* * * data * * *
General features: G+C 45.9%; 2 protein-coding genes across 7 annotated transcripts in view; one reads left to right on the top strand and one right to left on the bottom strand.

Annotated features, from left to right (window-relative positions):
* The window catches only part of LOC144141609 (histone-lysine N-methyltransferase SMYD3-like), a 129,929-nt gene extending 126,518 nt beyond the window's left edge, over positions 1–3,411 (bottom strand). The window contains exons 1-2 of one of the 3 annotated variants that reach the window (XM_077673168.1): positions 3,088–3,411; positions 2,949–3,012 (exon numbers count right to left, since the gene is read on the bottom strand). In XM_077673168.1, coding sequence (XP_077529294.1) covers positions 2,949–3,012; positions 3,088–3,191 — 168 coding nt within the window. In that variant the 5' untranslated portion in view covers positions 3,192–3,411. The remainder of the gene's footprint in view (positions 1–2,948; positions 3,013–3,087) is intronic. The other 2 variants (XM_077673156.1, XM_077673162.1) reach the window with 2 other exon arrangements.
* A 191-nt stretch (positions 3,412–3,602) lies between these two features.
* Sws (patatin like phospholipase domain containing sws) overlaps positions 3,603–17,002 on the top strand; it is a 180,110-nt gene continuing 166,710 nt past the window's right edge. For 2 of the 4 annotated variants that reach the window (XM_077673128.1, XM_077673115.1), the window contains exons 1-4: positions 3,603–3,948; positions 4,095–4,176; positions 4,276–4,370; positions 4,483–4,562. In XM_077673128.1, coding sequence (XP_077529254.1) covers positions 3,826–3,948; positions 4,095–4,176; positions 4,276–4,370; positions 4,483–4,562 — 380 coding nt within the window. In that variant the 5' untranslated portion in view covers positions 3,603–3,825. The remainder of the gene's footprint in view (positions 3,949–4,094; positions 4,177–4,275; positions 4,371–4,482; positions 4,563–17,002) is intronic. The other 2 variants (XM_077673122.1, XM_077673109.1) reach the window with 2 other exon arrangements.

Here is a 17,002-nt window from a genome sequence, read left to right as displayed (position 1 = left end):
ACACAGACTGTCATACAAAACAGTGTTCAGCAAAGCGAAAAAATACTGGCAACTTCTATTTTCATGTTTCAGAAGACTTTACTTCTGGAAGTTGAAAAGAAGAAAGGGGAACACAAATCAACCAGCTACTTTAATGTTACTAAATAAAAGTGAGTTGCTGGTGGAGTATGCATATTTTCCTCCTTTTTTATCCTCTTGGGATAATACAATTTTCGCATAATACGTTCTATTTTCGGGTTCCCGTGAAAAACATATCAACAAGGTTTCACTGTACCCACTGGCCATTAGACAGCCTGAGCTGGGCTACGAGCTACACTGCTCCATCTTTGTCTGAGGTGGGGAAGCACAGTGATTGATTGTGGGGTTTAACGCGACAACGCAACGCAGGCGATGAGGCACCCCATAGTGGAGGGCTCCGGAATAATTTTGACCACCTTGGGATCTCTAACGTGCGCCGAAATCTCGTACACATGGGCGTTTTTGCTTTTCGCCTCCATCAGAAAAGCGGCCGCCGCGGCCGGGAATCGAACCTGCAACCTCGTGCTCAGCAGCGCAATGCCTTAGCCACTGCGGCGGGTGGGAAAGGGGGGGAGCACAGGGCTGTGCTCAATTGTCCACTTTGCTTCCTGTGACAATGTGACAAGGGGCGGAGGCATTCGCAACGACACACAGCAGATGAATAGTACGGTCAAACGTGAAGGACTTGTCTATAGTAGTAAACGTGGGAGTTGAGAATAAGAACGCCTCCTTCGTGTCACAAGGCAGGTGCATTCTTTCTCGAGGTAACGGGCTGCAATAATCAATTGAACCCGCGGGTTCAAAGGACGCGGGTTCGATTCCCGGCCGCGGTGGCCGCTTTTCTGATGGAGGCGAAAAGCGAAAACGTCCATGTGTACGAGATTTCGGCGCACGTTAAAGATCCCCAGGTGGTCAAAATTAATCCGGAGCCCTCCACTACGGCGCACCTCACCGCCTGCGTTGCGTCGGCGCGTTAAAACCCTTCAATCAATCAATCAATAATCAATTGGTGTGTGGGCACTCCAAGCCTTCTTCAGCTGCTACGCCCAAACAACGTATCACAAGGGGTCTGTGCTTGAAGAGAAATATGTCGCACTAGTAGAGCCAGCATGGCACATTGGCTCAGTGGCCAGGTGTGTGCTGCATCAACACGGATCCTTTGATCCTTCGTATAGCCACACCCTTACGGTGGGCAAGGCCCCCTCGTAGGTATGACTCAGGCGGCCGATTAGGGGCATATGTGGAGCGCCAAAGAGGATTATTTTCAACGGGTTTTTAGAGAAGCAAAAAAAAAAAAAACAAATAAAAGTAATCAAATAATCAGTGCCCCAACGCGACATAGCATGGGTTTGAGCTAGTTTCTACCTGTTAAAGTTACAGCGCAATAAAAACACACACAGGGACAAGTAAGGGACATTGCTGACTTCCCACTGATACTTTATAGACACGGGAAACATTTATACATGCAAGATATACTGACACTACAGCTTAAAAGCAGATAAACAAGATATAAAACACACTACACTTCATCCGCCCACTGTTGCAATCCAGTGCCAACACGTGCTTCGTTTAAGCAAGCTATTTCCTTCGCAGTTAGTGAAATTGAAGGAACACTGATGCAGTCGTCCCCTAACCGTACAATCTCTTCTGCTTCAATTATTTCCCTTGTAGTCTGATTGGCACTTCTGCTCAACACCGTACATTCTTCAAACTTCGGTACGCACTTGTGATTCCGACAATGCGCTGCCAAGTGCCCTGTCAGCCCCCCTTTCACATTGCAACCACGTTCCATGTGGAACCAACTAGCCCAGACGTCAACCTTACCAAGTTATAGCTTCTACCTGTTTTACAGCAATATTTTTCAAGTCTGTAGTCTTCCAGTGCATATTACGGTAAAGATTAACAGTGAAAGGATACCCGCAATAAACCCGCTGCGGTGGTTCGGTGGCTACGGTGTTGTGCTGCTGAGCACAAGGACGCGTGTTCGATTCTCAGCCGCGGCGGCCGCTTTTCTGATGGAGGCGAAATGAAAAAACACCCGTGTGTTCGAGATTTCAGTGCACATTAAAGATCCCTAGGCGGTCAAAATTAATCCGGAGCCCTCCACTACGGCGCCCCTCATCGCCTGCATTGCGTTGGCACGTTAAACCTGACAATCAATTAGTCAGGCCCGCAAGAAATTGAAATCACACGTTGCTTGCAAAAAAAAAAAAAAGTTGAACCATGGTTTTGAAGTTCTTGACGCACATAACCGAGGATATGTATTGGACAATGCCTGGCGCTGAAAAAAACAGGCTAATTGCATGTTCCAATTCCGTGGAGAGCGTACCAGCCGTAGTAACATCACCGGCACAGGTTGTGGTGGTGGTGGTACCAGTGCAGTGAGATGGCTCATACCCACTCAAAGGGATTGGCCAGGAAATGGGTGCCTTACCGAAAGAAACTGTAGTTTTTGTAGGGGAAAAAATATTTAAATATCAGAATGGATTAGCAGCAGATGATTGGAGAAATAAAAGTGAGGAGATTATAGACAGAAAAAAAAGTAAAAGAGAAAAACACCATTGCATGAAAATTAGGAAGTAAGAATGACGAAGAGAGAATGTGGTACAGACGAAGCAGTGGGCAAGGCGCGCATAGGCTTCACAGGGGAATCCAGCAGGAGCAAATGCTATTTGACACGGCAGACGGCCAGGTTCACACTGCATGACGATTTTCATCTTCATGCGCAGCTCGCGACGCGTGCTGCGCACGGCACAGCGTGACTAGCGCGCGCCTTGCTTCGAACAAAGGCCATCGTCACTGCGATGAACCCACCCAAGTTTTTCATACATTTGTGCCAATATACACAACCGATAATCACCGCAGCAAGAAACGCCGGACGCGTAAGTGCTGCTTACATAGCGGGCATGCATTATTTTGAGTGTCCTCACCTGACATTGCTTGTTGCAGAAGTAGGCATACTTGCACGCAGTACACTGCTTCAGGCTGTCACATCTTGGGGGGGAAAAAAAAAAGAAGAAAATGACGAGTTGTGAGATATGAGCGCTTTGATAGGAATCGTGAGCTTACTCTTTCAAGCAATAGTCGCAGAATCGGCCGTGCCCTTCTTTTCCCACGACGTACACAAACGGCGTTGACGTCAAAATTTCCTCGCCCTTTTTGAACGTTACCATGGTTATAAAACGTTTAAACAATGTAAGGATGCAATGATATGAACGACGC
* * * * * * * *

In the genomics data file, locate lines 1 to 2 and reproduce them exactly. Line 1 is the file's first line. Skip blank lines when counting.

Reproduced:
General features: G+C 45.9%; 2 protein-coding genes across 7 annotated transcripts in view; one reads left to right on the top strand and one right to left on the bottom strand.

Annotated features, from left to right (window-relative positions):